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Adaptive Organizations

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  • Wouter Dessein
  • Tano Santos

Abstract

We consider organizations that optimally choose the level of adaptation to a changing environment when coordination among specialized tasks is a concern. Adaptive organizations provide employees with flexibility to tailor their tasks to local information. Coordination is maintained by limiting specialization and improving communication. Alternatively, by letting employees stick to some preagreed action plan, organizations can ensure coordination without communication, regardless of the extent of specialization. Among other things, our theory shows how extensive specialization results in organizations that ignore local knowledge, and it explains why improvements in communication technology may reduce specialization by pushing organizations to become more adaptive.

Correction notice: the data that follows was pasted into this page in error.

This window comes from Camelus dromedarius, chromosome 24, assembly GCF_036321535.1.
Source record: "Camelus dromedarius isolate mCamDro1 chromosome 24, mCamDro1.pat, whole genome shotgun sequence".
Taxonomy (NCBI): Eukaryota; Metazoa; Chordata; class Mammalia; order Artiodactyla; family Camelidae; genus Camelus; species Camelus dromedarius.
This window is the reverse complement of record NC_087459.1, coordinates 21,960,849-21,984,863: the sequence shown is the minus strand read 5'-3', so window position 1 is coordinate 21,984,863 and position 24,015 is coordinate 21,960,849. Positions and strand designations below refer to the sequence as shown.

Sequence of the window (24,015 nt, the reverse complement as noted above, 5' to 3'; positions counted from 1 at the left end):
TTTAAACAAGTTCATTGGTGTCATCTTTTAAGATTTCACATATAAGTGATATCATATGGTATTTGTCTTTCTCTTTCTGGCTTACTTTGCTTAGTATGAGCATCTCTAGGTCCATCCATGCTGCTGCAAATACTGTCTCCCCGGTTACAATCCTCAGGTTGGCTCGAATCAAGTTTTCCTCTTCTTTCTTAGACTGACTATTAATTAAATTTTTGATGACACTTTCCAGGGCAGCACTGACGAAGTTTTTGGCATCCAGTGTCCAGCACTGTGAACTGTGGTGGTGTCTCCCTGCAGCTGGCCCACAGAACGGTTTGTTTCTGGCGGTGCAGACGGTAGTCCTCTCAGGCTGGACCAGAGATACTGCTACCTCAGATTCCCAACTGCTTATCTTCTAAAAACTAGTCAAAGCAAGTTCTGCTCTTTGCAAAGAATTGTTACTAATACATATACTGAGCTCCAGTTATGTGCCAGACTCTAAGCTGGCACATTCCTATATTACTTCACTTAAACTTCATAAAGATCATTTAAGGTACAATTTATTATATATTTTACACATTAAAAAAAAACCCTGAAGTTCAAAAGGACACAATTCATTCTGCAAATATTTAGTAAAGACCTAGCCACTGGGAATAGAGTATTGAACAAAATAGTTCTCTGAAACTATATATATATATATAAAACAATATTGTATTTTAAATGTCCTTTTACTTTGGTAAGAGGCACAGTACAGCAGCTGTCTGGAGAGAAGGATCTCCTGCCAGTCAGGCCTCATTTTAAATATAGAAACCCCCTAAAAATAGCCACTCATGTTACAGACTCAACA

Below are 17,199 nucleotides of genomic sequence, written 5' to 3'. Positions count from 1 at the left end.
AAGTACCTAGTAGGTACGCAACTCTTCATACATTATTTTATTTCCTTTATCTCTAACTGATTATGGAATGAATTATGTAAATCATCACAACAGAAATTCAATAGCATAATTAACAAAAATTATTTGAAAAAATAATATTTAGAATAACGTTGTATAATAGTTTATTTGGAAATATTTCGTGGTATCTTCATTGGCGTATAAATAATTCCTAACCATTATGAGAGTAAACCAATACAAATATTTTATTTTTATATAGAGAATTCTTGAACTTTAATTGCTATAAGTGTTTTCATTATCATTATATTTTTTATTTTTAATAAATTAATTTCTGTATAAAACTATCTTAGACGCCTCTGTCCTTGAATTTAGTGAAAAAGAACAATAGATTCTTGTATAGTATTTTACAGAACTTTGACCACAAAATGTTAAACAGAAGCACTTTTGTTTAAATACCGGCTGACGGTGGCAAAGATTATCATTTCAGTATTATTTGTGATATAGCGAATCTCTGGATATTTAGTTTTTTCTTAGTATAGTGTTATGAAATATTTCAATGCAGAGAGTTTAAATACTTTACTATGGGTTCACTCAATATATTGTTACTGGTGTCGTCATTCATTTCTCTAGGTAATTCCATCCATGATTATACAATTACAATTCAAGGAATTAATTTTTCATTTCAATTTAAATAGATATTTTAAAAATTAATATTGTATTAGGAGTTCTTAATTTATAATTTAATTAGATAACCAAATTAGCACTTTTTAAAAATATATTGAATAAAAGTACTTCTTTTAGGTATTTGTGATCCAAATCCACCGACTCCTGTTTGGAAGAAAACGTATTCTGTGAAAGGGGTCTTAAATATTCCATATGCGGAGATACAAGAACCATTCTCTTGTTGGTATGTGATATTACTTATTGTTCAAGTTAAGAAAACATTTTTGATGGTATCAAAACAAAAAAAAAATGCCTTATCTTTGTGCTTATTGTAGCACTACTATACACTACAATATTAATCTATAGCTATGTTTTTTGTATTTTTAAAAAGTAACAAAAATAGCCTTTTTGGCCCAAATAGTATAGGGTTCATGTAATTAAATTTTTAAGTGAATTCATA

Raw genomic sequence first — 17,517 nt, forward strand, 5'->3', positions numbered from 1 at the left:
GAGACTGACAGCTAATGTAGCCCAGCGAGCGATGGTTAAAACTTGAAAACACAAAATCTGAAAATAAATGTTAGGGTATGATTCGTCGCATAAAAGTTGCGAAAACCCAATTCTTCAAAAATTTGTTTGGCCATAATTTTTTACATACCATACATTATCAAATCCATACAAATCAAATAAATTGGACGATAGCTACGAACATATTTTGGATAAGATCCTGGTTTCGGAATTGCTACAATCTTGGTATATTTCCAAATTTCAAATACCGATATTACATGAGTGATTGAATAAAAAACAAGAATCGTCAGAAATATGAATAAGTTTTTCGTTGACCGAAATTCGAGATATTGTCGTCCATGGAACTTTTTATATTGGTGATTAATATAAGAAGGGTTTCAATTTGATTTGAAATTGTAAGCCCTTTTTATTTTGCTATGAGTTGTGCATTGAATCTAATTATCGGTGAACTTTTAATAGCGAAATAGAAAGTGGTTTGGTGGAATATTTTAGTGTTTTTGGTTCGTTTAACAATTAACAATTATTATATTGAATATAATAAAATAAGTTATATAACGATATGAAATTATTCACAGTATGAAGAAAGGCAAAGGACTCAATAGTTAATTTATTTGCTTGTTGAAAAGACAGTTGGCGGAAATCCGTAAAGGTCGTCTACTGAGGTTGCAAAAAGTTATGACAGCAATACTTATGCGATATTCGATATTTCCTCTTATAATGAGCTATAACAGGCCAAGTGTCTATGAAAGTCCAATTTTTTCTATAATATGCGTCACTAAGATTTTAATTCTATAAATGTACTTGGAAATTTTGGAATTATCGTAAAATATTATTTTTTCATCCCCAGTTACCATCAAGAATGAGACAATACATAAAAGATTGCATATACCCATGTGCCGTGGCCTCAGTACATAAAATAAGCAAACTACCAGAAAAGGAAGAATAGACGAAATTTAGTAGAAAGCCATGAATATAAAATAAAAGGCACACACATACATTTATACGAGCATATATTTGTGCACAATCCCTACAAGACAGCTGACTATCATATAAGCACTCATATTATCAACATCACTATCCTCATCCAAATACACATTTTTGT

Suggested Citation

  • Wouter Dessein & Tano Santos, 2006. "Adaptive Organizations," Journal of Political Economy, University of Chicago Press, vol. 114(5), pages 956-985, October.
  • Handle: RePEc:ucp:jpolec:v:114:y:2006:i:5:p:956-985
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    References listed on IDEAS

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    1. Gary S. Becker & Kevin M. Murphy, 1994. "The Division of Labor, Coordination Costs, and Knowledge," NBER Chapters,in: Human Capital: A Theoretical and Empirical Analysis with Special Reference to Education (3rd Edition), pages 299-322 National Bureau of Economic Research, Inc.
    2. Smith, Adam, 1776. "An Inquiry into the Nature and Causes of the Wealth of Nations," History of Economic Thought Books, McMaster University Archive for the History of Economic Thought, number smith1776.
    3. Eve Caroli & John Van Reenen, 2001. "Skill-Biased Organizational Change? Evidence from A Panel of British and French Establishments," The Quarterly Journal of Economics, Oxford University Press, vol. 116(4), pages 1449-1492.
    4. Kevin Crowston, 1997. "A Coordination Theory Approach to Organizational Process Design," Organization Science, INFORMS, vol. 8(2), pages 157-175, April.
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